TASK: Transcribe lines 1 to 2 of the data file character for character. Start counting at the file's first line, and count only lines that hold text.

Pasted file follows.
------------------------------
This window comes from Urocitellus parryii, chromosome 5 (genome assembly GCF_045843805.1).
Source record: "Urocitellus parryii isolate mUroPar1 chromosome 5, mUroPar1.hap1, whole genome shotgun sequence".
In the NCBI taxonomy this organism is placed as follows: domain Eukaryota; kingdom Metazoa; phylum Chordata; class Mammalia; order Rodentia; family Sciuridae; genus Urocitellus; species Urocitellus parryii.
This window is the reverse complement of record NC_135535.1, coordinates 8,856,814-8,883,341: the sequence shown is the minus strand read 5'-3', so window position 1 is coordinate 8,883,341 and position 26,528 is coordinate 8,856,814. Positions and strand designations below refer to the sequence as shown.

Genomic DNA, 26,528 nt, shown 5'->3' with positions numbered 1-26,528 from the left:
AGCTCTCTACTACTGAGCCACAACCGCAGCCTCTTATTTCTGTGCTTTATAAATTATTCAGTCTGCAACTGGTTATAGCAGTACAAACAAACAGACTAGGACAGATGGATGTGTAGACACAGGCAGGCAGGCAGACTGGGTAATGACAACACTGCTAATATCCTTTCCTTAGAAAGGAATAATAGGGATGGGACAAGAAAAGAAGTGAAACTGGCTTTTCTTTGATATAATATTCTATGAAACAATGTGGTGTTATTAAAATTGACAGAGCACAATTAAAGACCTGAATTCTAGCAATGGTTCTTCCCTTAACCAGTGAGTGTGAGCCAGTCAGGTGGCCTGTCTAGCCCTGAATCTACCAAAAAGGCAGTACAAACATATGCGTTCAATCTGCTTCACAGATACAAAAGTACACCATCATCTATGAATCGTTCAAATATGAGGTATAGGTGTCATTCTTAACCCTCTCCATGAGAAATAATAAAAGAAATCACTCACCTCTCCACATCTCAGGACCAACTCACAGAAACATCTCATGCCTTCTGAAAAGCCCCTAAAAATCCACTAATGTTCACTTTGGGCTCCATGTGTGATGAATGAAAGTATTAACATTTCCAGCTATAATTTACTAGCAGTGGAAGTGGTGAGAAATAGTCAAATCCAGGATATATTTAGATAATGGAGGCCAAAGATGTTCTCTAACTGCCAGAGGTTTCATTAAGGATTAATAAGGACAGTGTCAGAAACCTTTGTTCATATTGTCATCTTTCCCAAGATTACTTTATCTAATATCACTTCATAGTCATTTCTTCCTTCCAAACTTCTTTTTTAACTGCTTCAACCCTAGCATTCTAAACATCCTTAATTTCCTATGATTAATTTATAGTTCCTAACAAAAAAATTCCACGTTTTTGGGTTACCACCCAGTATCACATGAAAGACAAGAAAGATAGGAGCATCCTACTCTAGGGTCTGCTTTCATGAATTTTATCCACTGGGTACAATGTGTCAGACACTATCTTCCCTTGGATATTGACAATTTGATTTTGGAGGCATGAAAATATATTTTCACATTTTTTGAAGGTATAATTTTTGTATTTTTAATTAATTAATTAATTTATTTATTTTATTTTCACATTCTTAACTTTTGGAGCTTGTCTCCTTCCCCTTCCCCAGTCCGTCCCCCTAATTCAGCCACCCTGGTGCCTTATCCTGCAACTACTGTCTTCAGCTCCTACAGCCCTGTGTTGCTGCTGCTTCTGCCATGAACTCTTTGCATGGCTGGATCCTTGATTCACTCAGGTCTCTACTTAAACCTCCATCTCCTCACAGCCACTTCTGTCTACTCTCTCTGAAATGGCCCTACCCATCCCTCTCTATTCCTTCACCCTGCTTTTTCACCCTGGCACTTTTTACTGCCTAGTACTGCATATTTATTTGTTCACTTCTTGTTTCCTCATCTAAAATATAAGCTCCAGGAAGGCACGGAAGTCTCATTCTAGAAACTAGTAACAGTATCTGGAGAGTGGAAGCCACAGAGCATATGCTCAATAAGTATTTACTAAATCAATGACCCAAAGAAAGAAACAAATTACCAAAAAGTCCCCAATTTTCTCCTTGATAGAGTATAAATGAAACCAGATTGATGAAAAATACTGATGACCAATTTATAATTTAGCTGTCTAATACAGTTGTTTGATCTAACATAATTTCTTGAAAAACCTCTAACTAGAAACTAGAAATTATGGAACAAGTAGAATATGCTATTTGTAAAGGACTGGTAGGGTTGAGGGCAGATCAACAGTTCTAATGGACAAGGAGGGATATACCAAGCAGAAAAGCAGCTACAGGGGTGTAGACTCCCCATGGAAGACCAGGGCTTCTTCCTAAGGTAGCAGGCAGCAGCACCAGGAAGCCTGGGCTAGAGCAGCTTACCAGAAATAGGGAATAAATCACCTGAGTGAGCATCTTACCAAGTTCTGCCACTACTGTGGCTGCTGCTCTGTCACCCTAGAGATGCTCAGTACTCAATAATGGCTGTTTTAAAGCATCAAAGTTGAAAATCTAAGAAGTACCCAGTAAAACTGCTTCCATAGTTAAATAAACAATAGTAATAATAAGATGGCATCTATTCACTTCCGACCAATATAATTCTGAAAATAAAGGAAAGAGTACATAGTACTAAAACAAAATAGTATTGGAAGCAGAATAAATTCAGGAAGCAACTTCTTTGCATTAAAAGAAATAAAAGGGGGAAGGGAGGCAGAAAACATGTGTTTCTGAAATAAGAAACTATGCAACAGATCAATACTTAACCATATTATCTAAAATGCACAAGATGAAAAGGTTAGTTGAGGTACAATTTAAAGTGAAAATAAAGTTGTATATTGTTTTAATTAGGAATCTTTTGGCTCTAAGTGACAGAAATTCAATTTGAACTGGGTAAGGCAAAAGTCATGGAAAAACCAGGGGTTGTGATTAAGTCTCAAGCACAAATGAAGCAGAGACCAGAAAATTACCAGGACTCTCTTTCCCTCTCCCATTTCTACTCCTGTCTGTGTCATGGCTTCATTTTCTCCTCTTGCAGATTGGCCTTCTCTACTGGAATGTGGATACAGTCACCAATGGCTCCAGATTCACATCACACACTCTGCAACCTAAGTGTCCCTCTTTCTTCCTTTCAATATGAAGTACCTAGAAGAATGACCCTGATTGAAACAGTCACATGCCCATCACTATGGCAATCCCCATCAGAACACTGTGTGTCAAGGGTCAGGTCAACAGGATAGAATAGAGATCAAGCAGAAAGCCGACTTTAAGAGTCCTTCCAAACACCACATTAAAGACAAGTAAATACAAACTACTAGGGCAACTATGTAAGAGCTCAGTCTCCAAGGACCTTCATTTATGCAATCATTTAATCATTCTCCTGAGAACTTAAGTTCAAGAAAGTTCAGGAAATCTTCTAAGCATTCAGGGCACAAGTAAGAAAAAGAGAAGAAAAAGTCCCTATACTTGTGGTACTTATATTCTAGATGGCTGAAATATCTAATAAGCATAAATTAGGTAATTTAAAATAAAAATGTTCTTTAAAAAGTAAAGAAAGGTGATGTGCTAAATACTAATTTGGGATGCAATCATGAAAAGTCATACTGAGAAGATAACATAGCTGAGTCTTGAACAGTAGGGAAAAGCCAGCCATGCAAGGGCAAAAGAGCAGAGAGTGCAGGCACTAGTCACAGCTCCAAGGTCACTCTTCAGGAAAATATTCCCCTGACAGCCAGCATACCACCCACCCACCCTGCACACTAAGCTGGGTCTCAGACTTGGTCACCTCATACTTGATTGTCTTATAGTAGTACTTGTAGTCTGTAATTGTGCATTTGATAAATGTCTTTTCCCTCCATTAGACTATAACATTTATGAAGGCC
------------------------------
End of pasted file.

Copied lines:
This window comes from Urocitellus parryii, chromosome 5 (genome assembly GCF_045843805.1).
Source record: "Urocitellus parryii isolate mUroPar1 chromosome 5, mUroPar1.hap1, whole genome shotgun sequence".